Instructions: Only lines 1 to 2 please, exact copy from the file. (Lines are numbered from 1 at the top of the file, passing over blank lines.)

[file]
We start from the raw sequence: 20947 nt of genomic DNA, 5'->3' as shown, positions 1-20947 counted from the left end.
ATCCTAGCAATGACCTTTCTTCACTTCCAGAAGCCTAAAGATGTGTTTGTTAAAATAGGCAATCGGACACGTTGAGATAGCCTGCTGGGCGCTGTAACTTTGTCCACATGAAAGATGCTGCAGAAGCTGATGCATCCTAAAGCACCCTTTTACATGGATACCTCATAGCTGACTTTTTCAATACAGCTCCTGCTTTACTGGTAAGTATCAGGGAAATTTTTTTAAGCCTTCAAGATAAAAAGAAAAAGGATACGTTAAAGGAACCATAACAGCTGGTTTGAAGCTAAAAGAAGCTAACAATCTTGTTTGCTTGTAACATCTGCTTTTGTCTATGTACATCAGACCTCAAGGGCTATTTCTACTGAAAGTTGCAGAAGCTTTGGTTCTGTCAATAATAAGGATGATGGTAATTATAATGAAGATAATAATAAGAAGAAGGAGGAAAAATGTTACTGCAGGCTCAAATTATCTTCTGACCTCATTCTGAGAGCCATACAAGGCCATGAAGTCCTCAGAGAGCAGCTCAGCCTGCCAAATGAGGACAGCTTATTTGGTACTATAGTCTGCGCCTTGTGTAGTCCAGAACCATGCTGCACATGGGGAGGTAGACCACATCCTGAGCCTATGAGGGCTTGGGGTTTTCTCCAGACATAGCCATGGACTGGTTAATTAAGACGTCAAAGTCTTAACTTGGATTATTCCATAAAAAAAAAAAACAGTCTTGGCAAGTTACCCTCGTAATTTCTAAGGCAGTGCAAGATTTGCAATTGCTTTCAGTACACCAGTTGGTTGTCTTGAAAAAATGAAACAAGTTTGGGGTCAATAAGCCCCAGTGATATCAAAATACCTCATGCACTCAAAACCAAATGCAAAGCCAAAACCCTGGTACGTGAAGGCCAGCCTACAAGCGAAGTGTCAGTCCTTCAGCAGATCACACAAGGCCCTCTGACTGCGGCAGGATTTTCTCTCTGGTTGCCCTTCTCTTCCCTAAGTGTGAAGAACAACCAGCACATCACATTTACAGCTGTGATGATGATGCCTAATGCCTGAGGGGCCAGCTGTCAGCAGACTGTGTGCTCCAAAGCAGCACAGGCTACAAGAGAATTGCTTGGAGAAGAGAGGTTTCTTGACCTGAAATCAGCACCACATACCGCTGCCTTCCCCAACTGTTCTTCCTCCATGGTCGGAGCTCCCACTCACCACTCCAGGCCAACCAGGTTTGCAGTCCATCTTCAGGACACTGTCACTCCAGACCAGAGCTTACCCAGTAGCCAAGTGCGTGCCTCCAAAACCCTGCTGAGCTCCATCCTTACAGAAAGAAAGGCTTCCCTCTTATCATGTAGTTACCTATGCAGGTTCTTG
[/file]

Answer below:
We start from the raw sequence: 20947 nt of genomic DNA, 5'->3' as shown, positions 1-20947 counted from the left end.
ATCCTAGCAATGACCTTTCTTCACTTCCAGAAGCCTAAAGATGTGTTTGTTAAAATAGGCAATCGGACACGTTGAGATAGCCTGCTGGGCGCTGTAACTTTGTCCACATGAAAGATGCTGCAGAAGCTGATGCATCCTAAAGCACCCTTTTACATGGATACCTCATAGCTGACTTTTTCAATACAGCTCCTGCTTTACTGGTAAGTATCAGGGAAATTTTTTTAAGCCTTCAAGATAAAAAGAAAAAGGATACGTTAAAGGAACCATAACAGCTGGTTTGAAGCTAAAAGAAGCTAACAATCTTGTTTGCTTGTAACATCTGCTTTTGTCTATGTACATCAGACCTCAAGGGCTATTTCTACTGAAAGTTGCAGAAGCTTTGGTTCTGTCAATAATAAGGATGATGGTAATTATAATGAAGATAATAATAAGAAGAAGGAGGAAAAATGTTACTGCAGGCTCAAATTATCTTCTGACCTCATTCTGAGAGCCATACAAGGCCATGAAGTCCTCAGAGAGCAGCTCAGCCTGCCAAATGAGGACAGCTTATTTGGTACTATAGTCTGCGCCTTGTGTAGTCCAGAACCATGCTGCACATGGGGAGGTAGACCACATCCTGAGCCTATGAGGGCTTGGGGTTTTCTCCAGACATAGCCATGGACTGGTTAATTAAGACGTCAAAGTCTTAACTTGGATTATTCCATAAAAAAAAAAAACAGTCTTGGCAAGTTACCCTCGTAATTTCTAAGGCAGTGCAAGATTTGCAATTGCTTTCAGTACACCAGTTGGTTGTCTTGAAAAAATGAAACAAGTTTGGGGTCAATAAGCCCCAGTGATATCAAAATACCTCATGCACTCAAAACCAAATGCAAAGCCAAAACCCTGGTACGTGAAGGCCAGCCTACAAGCGAAGTGTCAGTCCTTCAGCAGATCACACAAGGCCCTCTGACTGCGGCAGGATTTTCTCTCTGGTTGCCCTTCTCTTCCCTAAGTGTGAAGAACAACCAGCACATCACATTTACAGCTGTGATGATGATGCCTAATGCCTGAGGGGCCAGCTGTCAGCAGACTGTGTGCTCCAAAGCAGCACAGGCTACAAGAGAATTGCTTGGAGAAGAGAGGTTTCTTGACCTGAAATCAGCACCACATACCGCTGCCTTCCCCAACTGTTCTTCCTCCATGGTCGGAGCTCCCACTCACCACTCCAGGCCAACCAGGTTTGCAGTCCATCTTCAGGACACTGTCACTCCAGACCAGAGCTTACCCAGTAGCCAAGTGCGTGCCTCCAAAACCCTGCTGAGCTCCATCCTTACAGAAAGAAAGGCTTCCCTCTTATCATGTAGTTACCTATGCAGGTTCTTG